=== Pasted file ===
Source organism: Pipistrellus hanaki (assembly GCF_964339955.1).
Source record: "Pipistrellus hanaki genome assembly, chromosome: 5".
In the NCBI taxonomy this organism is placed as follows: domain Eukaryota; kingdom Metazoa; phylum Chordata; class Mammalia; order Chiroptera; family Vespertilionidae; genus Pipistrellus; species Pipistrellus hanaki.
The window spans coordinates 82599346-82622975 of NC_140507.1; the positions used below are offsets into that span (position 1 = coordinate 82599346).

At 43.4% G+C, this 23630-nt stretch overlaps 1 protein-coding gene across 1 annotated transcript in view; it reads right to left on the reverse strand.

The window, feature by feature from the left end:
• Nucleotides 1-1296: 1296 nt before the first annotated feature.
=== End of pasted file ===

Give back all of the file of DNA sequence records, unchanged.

Source organism: Pipistrellus hanaki (assembly GCF_964339955.1).
Source record: "Pipistrellus hanaki genome assembly, chromosome: 5".
In the NCBI taxonomy this organism is placed as follows: domain Eukaryota; kingdom Metazoa; phylum Chordata; class Mammalia; order Chiroptera; family Vespertilionidae; genus Pipistrellus; species Pipistrellus hanaki.
The window spans coordinates 82599346-82622975 of NC_140507.1; the positions used below are offsets into that span (position 1 = coordinate 82599346).

At 43.4% G+C, this 23630-nt stretch overlaps 1 protein-coding gene across 1 annotated transcript in view; it reads right to left on the reverse strand.

The window, feature by feature from the left end:
• Nucleotides 1-1296: 1296 nt before the first annotated feature.